Rep. Matt Gaetz (R-Fla.) has filed a Federal Elections Commission complaint over Twitter’s shadow-banning of conservatives, according to published reports.
What did he say??
Appearing Friday on Fox News' "Tucker Carlson Tonight," Gatez said:
I’m certain there were only four members of Congress who had their voices suppressed on Twitter: Matt Gaetz, Jim Jordan Mark Meadows, and Devin Nunes. That would be one hell of a coincidence. My suspicion is that if people were effectively communicating a conservative message, they got caught in Twitter’s troll trap. The reason that I think that is illegal is because it gives advantages to our political opponents. It gives them access to the platform that we don’t have.
If Twitter was a billboard company and they gave Democrats access to their billboards and not Republicans, that would be an illegal corporate donation to the campaigns of Democrats. Here, instead of the billboard, it’s the auto fill-in function that’s a part of Twitter’s search feature that wasn’t available to me, Devin Nunes, Mark Meadows or Jim Jorden. And it’s available to Democrats.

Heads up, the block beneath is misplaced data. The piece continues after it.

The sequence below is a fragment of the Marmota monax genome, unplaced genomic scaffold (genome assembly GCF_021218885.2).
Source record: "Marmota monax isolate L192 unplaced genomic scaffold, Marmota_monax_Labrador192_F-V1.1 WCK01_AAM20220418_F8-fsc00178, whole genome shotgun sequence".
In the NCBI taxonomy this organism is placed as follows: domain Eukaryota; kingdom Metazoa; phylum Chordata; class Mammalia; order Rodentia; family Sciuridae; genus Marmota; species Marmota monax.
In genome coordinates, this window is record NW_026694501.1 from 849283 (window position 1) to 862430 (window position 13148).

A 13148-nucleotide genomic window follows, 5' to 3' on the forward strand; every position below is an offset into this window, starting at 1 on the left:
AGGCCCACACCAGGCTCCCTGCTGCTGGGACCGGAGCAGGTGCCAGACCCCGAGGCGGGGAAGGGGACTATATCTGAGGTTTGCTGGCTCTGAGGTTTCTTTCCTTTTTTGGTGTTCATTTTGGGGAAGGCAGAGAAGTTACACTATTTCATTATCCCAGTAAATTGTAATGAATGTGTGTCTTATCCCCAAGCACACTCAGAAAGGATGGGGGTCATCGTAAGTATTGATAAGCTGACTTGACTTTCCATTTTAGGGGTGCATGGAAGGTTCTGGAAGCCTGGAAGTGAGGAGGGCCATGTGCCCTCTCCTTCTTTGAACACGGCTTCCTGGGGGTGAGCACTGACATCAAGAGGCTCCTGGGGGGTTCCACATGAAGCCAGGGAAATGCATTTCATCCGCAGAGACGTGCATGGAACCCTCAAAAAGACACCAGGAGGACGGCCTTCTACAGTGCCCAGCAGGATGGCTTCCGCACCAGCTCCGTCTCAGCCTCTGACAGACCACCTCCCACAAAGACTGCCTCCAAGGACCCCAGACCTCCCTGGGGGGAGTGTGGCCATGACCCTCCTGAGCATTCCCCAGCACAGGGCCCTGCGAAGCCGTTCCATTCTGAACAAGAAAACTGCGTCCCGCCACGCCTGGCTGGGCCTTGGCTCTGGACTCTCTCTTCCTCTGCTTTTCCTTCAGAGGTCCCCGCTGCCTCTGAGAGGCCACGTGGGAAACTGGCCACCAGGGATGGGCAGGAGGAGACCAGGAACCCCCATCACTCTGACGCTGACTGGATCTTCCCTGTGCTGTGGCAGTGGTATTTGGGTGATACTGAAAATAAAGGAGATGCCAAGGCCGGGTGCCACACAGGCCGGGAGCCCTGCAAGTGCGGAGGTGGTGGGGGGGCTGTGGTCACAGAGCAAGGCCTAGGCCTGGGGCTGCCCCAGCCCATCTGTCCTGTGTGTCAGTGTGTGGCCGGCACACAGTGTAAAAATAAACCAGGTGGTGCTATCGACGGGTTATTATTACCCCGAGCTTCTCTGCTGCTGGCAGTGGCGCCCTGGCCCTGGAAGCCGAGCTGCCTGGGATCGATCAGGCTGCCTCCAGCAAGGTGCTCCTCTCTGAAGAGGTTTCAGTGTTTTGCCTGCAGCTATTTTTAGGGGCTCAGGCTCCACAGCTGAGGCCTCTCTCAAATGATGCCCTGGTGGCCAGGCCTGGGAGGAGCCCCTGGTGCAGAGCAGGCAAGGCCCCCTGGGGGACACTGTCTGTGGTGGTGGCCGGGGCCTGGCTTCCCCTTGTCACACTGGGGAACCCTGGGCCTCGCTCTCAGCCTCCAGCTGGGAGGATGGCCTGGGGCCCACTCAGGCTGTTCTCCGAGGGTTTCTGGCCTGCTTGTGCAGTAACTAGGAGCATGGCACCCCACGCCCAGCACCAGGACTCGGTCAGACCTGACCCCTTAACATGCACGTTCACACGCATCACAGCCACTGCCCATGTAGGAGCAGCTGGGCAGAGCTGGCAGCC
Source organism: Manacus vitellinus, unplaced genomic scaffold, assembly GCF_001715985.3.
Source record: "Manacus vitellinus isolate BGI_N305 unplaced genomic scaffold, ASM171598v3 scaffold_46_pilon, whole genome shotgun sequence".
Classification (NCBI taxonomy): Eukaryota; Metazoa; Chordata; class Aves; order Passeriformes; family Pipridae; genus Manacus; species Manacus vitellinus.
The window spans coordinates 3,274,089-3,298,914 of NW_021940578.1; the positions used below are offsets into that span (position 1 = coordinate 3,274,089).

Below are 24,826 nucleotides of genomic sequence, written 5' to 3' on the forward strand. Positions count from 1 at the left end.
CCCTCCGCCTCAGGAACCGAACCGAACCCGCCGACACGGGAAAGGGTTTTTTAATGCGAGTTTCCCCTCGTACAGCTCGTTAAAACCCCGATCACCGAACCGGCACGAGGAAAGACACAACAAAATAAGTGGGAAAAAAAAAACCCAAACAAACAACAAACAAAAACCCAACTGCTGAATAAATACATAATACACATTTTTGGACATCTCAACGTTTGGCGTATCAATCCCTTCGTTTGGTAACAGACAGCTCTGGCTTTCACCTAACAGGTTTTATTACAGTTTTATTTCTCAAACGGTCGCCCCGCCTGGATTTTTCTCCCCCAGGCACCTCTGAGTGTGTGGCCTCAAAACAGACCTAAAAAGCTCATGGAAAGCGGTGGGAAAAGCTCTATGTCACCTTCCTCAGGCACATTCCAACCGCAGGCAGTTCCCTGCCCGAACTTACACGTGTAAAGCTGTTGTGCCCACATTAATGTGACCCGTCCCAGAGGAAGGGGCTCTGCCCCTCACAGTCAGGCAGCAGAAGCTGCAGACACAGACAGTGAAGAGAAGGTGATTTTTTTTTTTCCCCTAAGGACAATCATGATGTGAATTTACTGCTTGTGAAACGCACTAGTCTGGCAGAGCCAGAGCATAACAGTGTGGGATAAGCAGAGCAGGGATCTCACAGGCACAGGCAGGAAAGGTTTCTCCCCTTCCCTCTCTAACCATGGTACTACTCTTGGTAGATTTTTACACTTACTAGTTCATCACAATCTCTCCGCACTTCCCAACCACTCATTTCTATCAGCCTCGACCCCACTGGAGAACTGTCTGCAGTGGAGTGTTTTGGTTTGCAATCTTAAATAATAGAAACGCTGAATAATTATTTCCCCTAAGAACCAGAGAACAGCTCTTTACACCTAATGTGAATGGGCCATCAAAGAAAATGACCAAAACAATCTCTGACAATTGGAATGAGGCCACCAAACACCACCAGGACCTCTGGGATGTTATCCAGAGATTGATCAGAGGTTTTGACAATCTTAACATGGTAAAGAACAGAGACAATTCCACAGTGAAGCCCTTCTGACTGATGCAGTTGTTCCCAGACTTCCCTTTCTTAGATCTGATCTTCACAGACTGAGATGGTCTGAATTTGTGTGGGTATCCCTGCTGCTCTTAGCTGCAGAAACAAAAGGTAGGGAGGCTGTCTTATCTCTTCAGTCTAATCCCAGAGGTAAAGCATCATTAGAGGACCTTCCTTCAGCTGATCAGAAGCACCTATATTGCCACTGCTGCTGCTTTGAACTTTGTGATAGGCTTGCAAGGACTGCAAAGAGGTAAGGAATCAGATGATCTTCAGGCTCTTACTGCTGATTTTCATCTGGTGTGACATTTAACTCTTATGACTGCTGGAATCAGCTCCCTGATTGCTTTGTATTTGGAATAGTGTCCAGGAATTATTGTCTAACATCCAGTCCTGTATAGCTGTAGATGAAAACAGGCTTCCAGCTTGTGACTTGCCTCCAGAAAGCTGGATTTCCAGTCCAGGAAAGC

Gaetz said he believes the FEC can impose fines “just like they can institute fines and punish against any company that illegally makes a corporate donation to a political campaign.”
Twitter attempted to explain the ban Thursday by writing in a blog post wrote in a blog post that it does not “shadow ban” but uses ranking models that consider “many signals” to organize tweets.
What led to this?
TheBlaze previously reported that Gaetz said he felt “victimized and violated” by the platform. He said through a spokesman that he has seen a significant decrease in followers and retweets.
“It’s really frustrating to think that the marketplace of ideas couldn’t accommodate the thoughts and musings that I contribute,” Gaetz said.
Vice News reported Wednesday on Twitter's apparent shadow-banning of prominent conservative voices.
Gaetz’s bio on Twitter describes him as "The Trumpiest congressman in Trump’s Washington, says @GQmagazine."